If smaller didn't make the Rebel XT better for some, faster should do the trick for most. This new little powerhouse now has the same DiGiC II processor that powers the EOS 1Ds Mark II. Its influence shows in the quicker shutter response, improved buffer clearing speed (it writes 3.5 times faster than the original Digital Rebel), and greater frame-per-second throughput. Maxing out at three frames per second, the little Rebel can capture a conservative 13 frames before the buffer is filled. Canon claims 14 frames of buffer depth, but we consistently got 13 frames in our studio with the worst-case color-noise target we use for timing analysis. With varying subjects and a Lexar 80x 2GB card, I've gone on as far as 40 frames. It's far better than the old Digital Rebel's four frames of capacity, to be sure.

As you're winding those shots off, you'll notice a funny little whirring sound, something we first heard on the EOS 1D Mark II. We wondered whether that was necessary, or just added to make for a more impressive motor-drive-like sound. It turns out that this is sound of the motor loading the spring for the shutter, and this sound can vary, from the almost inaudible wind on the Digital Rebel, EOS 20D, and EOS 1D Mark II, to the louder sounds on the Rebel XT and EOS 1Ds Mark II. According to Canon, a camera's X-Sync speed can affect this sound, but ultimately I'm sure it's also a function of the motor chosen to cock the shutter and the strength of the spring it's loading. The upshot is that while the XT seems to have a quieter click, there's a lot more noise generated each time the shutter's released, which adds up to quite a din in continuous mode.

As I mentioned, many new functions made their way over from the 20D, including a Black and White mode with many options. Look in the gallery for a few variations on this concept. You can add the equivalent of Yellow, Red, Orange, and Green filters, which darken the skies and other colors to varying degrees, and you can add a "toning effect," including Sepia, Blue, Purple, and Green. Contrast and sharpness can also be adjusted.

The EOS 20D's innovative White Balance Shift/Bracketing mode also made it into the Digital Rebel XT. Presented with an XY coordinate graph, you can move the White Balance table around, and set bracketing points along either the X or Y axis.

Also omitted from the original Digital Rebel was the option to set your AF method and metering mode. You'll find that on the Digital Rebel XT, One Shot, AI Focus, and AI Servo methods are all user-selectable, as are Spot, Matrix, and Center weighted metering modes.

Finally, a healthy set of Custom Functions have been brought to the Canon Rebel XT, where there were none on the original. Nine in total, these include Long Exposure noise reduction, Mirror Lockup, and First and Second curtain shutter flash sync.

Out in the field, I found the Canon Digital Rebel XT a reliable performer that is faster than I'm used to, and easy to use. Its small size was not a big problem when out shooting gallery shots; all I would need to be happy for casual photography is the optional vertical battery grip, since most of my shots are vertical.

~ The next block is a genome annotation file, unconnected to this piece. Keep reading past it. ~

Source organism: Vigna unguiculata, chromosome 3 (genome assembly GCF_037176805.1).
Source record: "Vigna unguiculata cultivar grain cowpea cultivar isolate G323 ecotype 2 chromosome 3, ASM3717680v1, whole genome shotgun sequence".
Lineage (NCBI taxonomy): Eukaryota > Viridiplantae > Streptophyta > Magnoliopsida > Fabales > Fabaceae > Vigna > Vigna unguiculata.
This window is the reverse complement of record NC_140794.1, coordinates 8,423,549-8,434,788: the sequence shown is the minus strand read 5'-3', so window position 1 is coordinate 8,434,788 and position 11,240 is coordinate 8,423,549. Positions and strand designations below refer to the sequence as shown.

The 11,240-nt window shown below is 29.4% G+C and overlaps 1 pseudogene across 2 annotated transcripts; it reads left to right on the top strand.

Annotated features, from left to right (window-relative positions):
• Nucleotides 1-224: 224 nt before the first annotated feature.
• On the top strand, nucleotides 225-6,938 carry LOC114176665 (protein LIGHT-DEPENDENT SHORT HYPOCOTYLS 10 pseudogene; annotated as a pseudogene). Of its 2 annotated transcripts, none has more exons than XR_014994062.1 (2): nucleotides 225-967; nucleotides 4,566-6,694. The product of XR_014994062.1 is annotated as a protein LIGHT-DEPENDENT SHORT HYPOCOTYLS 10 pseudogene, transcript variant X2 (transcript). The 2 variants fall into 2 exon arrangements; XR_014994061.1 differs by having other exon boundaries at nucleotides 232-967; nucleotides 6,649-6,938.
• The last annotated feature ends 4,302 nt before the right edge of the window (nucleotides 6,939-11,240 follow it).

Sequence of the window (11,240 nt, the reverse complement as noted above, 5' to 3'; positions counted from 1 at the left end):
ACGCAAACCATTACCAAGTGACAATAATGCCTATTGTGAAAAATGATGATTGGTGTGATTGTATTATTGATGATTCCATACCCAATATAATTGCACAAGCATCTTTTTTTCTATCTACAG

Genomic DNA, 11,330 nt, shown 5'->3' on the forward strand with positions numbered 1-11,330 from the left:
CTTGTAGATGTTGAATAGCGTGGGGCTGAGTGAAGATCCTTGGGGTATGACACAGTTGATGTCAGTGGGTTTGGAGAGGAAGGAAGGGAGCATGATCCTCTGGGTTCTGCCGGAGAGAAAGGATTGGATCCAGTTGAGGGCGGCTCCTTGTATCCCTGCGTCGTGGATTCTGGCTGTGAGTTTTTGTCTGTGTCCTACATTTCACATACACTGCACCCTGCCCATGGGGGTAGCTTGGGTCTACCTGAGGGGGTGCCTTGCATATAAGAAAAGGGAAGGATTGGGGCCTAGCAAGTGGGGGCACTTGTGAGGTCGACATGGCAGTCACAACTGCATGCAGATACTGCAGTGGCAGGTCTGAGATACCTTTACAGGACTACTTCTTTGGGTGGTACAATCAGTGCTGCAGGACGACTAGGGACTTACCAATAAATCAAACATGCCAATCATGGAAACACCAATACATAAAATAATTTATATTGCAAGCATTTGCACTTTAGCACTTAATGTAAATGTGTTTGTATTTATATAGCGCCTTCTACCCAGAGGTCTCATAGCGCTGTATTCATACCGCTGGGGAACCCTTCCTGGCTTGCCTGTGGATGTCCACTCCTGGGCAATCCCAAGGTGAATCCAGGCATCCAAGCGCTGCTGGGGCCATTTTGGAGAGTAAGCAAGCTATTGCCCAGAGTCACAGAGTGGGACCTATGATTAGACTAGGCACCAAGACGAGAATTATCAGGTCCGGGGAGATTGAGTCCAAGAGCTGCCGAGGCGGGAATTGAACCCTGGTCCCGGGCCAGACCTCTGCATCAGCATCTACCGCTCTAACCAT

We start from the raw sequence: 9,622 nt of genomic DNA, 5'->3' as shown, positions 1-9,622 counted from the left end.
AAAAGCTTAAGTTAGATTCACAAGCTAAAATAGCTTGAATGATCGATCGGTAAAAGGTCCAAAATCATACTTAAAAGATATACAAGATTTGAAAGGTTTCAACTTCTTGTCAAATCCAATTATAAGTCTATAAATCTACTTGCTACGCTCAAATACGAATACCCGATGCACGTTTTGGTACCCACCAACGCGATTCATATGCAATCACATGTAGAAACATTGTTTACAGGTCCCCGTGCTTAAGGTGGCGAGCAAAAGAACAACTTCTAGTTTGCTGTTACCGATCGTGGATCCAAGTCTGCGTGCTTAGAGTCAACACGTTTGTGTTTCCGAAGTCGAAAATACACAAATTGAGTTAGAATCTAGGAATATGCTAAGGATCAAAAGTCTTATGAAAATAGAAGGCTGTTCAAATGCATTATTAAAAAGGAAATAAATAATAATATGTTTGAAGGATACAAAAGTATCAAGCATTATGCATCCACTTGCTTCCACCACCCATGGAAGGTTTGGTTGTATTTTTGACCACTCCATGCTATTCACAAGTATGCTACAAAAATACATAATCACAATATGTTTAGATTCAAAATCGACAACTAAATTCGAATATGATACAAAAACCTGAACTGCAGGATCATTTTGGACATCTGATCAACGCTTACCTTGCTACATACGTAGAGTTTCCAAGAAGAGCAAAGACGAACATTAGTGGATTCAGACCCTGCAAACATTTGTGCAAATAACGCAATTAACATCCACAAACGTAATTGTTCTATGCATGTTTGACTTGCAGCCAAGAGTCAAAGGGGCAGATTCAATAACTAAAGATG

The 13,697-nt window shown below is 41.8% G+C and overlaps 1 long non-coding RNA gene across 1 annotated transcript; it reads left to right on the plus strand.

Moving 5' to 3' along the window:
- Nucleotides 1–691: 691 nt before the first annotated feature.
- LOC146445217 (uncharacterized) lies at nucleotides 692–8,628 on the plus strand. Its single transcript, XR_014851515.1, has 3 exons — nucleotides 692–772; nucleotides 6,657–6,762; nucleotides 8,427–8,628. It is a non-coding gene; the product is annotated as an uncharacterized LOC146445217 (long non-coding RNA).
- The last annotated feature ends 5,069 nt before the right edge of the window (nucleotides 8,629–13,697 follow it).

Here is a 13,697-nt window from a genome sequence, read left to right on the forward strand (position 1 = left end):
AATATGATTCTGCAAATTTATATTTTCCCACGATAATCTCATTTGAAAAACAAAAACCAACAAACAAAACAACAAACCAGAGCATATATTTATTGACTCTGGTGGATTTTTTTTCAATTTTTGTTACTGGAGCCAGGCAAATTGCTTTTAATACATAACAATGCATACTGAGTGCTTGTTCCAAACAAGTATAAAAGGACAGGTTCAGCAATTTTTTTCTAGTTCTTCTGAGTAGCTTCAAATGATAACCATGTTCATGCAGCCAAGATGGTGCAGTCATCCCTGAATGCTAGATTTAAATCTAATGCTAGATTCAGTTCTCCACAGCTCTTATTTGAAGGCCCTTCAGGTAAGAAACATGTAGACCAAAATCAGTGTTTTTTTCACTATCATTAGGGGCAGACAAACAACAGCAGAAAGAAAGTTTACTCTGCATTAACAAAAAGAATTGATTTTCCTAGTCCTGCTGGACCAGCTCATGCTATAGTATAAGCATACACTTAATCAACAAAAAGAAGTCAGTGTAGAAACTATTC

It's great for photographing the family, given its low shutter lag and nearly instant power on time. AF seemed fast too, resulting in far more good shots than throwaways. In low light (which is almost always what you have available when indoors), you'll want to pop up the flash, as this is the only AF assist light that the camera offers. I also suggest setting Digital Rebel XT's AF to the single center point almost all the time for indoor shooting, as this is the most sensitive AF sensor in the camera. You should also feel confident cranking the ISO up to 800, since the XT has impressively low noise. ISO 1600 is also good, but unless it's absolutely necessary, you'll be happier sticking with 800 or below.

Digital SLRs like the Canon Rebel XT offer a smaller depth of field than most people are used to from modern digital cameras, making focus accuracy paramount. In general, you'll do much better using the center AF point for most situations, then recomposing as necessary. Put your kids in contrasty clothes to help the AF a bit when you're shooting indoors. You'll find that the E-TTL II flash exposure performance is excellent, even for close-quarters indoor shots. Though the XT is better with limited lighting than are most point-and-shoot digicams, you should always do your camera a favor and shoot with a light source nearby to help the AF system. Rather than off-the-cuff snapshots, a better approach is to take pictures on purpose and move your subject to a window or other pleasing light source.

There's no question that the Canon Digital Rebel XT is a leap ahead, offering a quality SLR in a very small package. I think it'll be ideally suited for its target market, which is the family shooter who wants to catch the kids at play. It'll give you more of what you need to catch action at sporting events and is a good size for the traditional keeper of family photographs, the mom. Those who think the smaller size will be a problem can still choose the original Digital Rebel, now available in a kit that includes the lens for around $800. You can also buy the new BG-E3 battery grip, which you can load with less expensive AA batteries if you like. Since humans are vertical, shooting vertical is a great way to eliminate clutter in the background, so buying and using this grip by default would immediately improve your people photography. For travelers and anyone else wanting a powerful digital camera with a spectacular imager, and the option of a few different lenses that take up little space, you'll not find a more portable SLR, and certainly not a more capable one anywhere near its size or price range.